A balanced diet is important for pets as for peoples, understanding the Pet food labels can help you select the right food for your pet.
What is a pet food label?
A pet food label is full of information to help shoppers make an informed decision about their dog or cat’s food. In addition, because the pet food label is closely regulated, this information is reviewed by state government officials such as staff at a state department of agriculture. This review helps states ensure pet food is safe and labeled properly.
Here, we will help you to interpret pet food labels so that you can make the best purchase. Let’s start with:
Ingredients List: All ingredients are required to be listed in decreasing order by weight. The weights of ingredients are determined as they are added in the formulation, including their inherent water content. Further down the ingredient list, the "common or usual" names become less common or usual to most consumers. The majority of ingredients with chemical-sounding names are vitamins, minerals, or other nutrients. Other potential ingredients may include artificial colors, stabilizers, and preservatives.
Guaranteed Analysis: All the pet food required to have guaranteed analysis on the product label, which will help the buyer to find levels of at least four nutrients: protein, fat, fiber, and moisture. Some manufacturers include guarantees for other nutrients as well. The maximum percentage of the mineral component is often guaranteed, especially on cat foods.
When comparing the guaranteed analyses between dry and canned products, one will take note that the levels of protein and most other nutrients are much lower for the canned items. This can be clarified by looking at the relative moisture contents. To make significant comparisons of nutrient levels between a canned and dry product, they should be expressed on the same moisture basis. This ensures the exact proportion of the minerals and vitamins required.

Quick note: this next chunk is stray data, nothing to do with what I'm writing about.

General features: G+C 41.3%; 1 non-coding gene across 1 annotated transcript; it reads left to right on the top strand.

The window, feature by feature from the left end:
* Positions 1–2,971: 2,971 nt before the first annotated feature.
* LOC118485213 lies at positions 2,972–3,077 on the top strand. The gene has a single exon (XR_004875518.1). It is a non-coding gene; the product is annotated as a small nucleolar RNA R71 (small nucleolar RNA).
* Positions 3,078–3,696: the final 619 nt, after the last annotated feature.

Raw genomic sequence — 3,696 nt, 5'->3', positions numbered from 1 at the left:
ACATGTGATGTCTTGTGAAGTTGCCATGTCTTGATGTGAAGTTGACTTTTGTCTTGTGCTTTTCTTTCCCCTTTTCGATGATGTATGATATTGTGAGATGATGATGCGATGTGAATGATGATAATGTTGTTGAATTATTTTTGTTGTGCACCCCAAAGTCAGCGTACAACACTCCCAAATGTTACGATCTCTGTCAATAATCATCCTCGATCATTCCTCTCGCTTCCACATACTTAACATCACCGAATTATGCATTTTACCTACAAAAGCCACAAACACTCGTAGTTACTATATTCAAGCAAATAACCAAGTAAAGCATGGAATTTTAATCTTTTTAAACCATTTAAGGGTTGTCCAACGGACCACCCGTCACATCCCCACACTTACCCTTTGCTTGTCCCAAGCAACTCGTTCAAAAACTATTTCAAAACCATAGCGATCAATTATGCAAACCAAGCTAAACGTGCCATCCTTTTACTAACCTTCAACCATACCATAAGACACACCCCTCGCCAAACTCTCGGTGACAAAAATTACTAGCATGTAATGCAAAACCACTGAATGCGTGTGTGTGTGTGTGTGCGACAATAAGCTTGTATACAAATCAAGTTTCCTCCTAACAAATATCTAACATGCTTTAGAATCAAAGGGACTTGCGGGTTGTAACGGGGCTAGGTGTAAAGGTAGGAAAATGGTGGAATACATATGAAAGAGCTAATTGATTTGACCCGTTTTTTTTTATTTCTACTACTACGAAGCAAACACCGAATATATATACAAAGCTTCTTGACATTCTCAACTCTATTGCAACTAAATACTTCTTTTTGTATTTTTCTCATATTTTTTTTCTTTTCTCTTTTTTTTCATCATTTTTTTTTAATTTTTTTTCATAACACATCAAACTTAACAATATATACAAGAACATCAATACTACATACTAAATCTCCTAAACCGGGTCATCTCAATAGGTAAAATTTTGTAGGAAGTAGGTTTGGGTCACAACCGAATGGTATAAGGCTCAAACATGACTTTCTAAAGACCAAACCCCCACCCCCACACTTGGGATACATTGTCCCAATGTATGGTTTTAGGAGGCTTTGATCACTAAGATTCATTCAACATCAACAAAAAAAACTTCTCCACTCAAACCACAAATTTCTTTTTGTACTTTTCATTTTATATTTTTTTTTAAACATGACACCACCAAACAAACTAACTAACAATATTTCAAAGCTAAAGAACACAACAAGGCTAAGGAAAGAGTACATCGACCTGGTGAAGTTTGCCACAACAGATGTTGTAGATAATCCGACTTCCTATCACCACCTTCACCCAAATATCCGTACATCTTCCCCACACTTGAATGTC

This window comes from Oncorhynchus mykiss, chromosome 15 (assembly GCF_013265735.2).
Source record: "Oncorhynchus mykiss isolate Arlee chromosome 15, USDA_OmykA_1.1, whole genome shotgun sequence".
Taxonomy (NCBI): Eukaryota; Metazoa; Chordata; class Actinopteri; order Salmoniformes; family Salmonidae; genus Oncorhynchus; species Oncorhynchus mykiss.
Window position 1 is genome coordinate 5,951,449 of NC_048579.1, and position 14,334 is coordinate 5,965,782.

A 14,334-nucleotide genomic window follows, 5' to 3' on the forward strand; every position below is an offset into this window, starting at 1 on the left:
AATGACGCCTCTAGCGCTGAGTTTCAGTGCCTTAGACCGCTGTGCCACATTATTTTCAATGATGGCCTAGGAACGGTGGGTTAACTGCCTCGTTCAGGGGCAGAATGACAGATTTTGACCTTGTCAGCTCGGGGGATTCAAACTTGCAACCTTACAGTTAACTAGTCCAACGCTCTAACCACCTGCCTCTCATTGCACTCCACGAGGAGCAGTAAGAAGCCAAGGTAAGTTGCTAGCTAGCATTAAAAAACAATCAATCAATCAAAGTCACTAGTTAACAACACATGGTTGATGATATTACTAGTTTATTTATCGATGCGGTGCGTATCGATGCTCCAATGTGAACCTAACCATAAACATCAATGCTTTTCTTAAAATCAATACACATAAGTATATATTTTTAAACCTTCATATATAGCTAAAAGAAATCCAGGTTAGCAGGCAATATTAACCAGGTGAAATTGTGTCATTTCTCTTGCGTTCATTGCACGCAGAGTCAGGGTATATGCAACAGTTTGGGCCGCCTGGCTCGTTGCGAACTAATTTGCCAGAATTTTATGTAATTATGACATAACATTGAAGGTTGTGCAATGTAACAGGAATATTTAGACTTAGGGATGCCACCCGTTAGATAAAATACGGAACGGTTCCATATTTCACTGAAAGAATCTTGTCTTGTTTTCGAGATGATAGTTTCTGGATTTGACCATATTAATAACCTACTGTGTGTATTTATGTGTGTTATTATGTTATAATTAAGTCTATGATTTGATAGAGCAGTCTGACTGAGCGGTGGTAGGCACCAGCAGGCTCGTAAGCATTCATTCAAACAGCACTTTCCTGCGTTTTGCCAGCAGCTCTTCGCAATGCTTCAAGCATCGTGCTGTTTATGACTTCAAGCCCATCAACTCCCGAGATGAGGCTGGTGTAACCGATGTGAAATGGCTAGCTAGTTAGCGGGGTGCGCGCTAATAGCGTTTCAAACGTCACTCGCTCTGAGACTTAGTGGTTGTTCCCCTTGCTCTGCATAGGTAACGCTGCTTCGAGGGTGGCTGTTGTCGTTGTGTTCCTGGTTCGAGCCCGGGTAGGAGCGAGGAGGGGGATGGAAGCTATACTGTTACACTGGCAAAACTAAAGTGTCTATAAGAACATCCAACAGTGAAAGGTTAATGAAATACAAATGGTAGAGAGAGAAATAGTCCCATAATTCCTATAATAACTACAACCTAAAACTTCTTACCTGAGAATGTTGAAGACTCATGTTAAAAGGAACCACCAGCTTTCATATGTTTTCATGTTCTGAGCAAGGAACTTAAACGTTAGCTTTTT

Nutritional Adequacy Statement or "AAFCO Statement": An AAFCO nutritional adequacy statement is one of the most significant parts of a dog or cat food label. This means the product contains the proper amount of all recognized essential nutrients needed to meet the needs of the healthy animal. The nutritional adequacy statement will also state for which life stage the product is suitable, such as "for maintenance," or "for growth."
A product intended "for all life stages" meets the more tough nutritional needs for growth and reproduction. A maintenance food will meet the needs of an adult, non-reproducing dog or cat of normal activity, but may not be sufficient for a growing, reproducing, or hard-working animal
Feeding directions instruct the consumer on how much product should be offered to the animal. The feeding directions should be taken as rough guidelines, a place to start. Breed, temperament, environment, and many other factors can influence food intake. The best suggestion is to offer the prescribed amount at first, and then to increase or cut back as needed to maintain body weight in adults or to achieve a proper rate of gain in puppies and kittens.
Manufacturer's Name and Address:
The package label should contain the manufacturer's name and phone number. We encourage you to call the companies to learn more about their products, place of manufacturing, actual nutrient content, calories, and other label claims of your food choice.